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Transcript of interview with Patricia Karvelas: RN Drive: 8 February 2016: tax reform; Stuart Robert

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Kelly O'Dwyer Minister for Small Business Assistant Treasurer




ects: Tax reform; Stuart Robert.


RICIA KARVELAS: Kelly O’Dwyer is the Assistant Treasurer and the Minister for Small Business, welcome back to RN Drive.


NISTER O’DWYER: Great pleasure to be with you, Patricia.


VELAS: Has Labor’s campaign against the 15 per cent GST on everything, which is what they call it, defeated you or are reports of its death exaggerated?


ISTER O’DWYER: Well I think reports of a conclusion to the tax debate are somewhat exaggerated, Patricia. I think it is important to note here that the Government is very, very focussed on ensuring that we lock in high living standards for all Australians. We have had 25 years of uninterrupted economic growth but we know that our prosperity is not predestined and we need to get the economic settings right going forward. Now one of the big levers at our disposal as a Commonwealth Government is taxation policy. We know that we need to think very carefully if we are to look to change taxation policy. There are problems that exist when you have got the average wage earner moving into the second highest tax bracket as of next year. When you consider that only really 15 years ago about 80 per cent of all of those people paying tax were paying 30 cents or less in the dollar. Now this is a problem because it means that those people who are working hard are not being rewarded sufficiently for their efforts. So we are considering a whole range of options.


VELAS: Sure but with respect you say that but do you agree that it looks like Labor has scared you off regardless of the economic realities because it really doesn’t take a political genius to hear what everyone is saying in the government now which is that basically the GST is off the table.


NISTER O’DWYER: Well I would say to you, Patricia, that that hasn’t in fact been said and…


VELAS: So it is still on the table then?


ISTER O’DWYER: What I would say to you is we are still considering a range of taxation options that we will take to the Australian people before the next election. But they have to deliver the right sort of outcomes. They have to help deliver growth to our economy which in turn will help to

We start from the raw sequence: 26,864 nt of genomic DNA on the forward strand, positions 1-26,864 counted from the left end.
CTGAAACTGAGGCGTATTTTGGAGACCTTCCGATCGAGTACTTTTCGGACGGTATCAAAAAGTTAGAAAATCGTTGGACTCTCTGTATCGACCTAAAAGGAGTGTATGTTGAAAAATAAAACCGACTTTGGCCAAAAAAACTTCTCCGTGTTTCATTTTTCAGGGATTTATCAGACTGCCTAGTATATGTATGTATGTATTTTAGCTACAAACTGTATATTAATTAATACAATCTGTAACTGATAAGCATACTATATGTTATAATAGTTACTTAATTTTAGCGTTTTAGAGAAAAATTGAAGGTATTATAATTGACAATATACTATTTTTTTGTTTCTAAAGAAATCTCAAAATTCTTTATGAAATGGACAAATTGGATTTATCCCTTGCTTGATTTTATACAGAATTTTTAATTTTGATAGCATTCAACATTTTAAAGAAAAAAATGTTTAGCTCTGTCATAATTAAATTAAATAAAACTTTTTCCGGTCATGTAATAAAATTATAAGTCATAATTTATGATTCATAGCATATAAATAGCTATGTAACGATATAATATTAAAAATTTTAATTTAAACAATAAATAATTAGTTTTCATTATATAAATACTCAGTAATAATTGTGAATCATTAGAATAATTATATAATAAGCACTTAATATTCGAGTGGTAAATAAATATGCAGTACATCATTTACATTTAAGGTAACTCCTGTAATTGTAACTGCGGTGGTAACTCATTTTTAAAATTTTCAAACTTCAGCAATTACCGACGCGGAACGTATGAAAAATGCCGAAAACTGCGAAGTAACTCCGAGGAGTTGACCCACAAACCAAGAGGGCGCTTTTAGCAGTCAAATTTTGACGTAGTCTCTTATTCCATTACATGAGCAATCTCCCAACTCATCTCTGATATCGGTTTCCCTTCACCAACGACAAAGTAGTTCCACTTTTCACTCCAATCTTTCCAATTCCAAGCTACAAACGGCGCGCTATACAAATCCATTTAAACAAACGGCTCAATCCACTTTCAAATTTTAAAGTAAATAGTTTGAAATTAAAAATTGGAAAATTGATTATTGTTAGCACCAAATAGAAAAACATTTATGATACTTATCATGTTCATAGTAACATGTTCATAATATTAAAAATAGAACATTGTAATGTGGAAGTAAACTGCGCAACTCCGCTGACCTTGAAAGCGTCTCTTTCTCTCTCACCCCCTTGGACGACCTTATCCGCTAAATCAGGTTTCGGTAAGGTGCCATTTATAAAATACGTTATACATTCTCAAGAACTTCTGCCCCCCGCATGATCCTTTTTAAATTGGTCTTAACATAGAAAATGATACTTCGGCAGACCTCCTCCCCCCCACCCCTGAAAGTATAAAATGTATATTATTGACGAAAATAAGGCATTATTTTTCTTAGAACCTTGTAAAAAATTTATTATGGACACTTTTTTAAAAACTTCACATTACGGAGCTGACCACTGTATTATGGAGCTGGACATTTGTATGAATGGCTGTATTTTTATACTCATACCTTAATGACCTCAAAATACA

deliver jobs. Now we are not lazy about this we are prepared to work through all of the options. I know those in Labor simply want to rule things out because they take a very lazy approach to our national economy and a lazy approach to budgeting, a very lazy approach to dealing with taxation matters. They simply want to hike up taxes and not think much further about it. We take a very different approach, we think you need consider about changing the taxation mix. If you want to cut income taxes you have to consider options that might pay for that. We want to though lower the overall taxation burden and we want to make sure that any changes that we potentially put to the Australian people are fair and they are simple. So it is going to take a little while yet, Patricia, before we have all of that finalised but we are working hard at it and that is what the Prime Minister said over the weekend.

KARVELAS: Sure but Kelly O’Dwyer you might say you are keeping your options open but I think a lot of people see confusion or mixed messages. When he called the leadership spill in September, Malcolm Turnbull really criticised Tony Abbott’s failure on economic leadership and his ability to

communicate and sell a message. Isn’t the Prime Minister now guilty of the same problem?

MINISTER O’DWYER: Not at all, I think the Prime Minister has been patently clear on what the objectives are and the process that we are going through in order to make sure that we can deliver on those objectives. We are not going to simply do something for the sake of doing it; it actually has to achieve the right sort of outcomes. It needs to make sure that we grow our economy and that we are locking in higher living standards for all Australians. This is not some sort of contest for who can be brave for the sake of it. This is a contest…

KARVELAS: So if you could have your time again in this tax debate which we have been having…

MINISTER O’DWYER: This is a contest about the best tax policy for Australians and we will make sure that we do the work to get that right.

KARVELAS: If you could have your time again would you have played it the same way leaving this debate wide open and really creating no narrative about the parameters which is how it looks - it looks pretty disorganised.